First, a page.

Advocates and Mediators in Eating Disorders Amanda Miller 5/18/2014 BSHS/441 Joseph Compton Eating disorders is a form of mental illness. There are different eating disorders and as a mediator or advocate it is important to know the difference between the two. People who are looking into working with those who suffer from eating disorders should know the following: Anorexia Nervosa is self-starving or extreme weight loss. Bulimia is having episodes were a person’s consumes food and then self-induces vomiting. Binge eating shares the same characteristics as bulimia except for the person eats rather large amounts of food and then induces vomiting.
Understand and meet the nutritional requirements of individuals with dementia. Outcome 1 1) People with dementia can easily forget to eat and drink or if they have eaten or drunk sometimes they want more when they have already eaten, they can for get their likes / disli,kes, these can have various consequences to their well being I.e Lose / gain weight , eat the wrong foods especially if they have dietary problems ( diabetic or allergies, high cholesterol. Some people with dementia need observing, prompting and encouragement. 2) Poor nutrition due to lack of sustenance can cause brain and health deterioration as not they are not getting the correct balanced diet. 3) Forgetting to eat or drink/ eaten or drunk can cause distress and emotional problems, also could cause health problems I.e Bowl movement, bladder problems (UTI’s), challenging behaviour, problems when assisting to eat.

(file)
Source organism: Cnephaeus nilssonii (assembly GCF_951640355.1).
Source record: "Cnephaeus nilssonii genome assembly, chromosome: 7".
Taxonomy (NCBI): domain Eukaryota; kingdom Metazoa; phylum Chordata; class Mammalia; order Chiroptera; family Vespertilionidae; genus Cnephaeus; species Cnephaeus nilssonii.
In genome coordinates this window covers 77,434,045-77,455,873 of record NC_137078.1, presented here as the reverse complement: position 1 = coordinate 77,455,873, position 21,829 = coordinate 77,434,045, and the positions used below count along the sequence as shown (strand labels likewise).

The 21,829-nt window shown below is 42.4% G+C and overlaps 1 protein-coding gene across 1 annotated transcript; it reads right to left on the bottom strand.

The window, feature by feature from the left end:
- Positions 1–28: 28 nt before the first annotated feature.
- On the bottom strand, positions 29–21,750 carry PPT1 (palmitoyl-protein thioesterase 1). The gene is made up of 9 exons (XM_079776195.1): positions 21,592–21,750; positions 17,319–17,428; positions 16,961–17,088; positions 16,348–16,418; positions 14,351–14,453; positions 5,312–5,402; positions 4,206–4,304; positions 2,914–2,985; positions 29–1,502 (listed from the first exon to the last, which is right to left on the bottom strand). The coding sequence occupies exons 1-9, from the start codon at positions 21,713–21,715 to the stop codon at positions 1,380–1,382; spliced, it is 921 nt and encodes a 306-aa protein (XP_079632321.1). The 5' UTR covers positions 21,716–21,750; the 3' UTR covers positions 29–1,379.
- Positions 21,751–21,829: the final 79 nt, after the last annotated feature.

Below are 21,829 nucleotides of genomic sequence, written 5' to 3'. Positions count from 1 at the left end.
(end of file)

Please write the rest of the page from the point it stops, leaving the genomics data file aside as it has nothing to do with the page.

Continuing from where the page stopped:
As dementia progresses, the person is likely to need more support to meet their needs. 1.3 OUTLINE HOW OTHER HEALTH AND EMOTIONAL CONDITION MAY AFFECT THE NUTRITIONAL NEEDS… There are many reasons why a person may turn down food and drink. Loss of appetite can be a sign of depression. Depression is common in people with dementia. Social isolation can also be a big factor for loss of appetite Forgetfulness Illness and medications can result in reduced appetite and difficulties with shopping, preparing and eating food.
This is called Bulimia Nervosa. Bulimia nervosa is a serious eating disorder in which an individual eats an extremely large amount of food and then purges to avoid gaining weight. Two to three in one hundred American women suffer from bulimia (DMH). It is less dangerous than Anorexia Nervosa, but can lead to serious medical conditions. Some symptoms from bulimia are erosion of the teeth from acid and stomach ulcers may occur.
Society’s perception throughout history has put extremely unhealthy looking women in the media spotlight as the ideal image of beauty. “The desire to fit the cultural ideal of thinness drives many women to diet severely. In some vulnerable young women, this leads to bingeing and purging or self-starvation,” says Terence Wilson a psychologist at Rutgers University (Smolack). “The general public seems to have an unhealthy obsession with celebrities. The media is constantly bombarding us with images of celebrities with extremely thin bodies.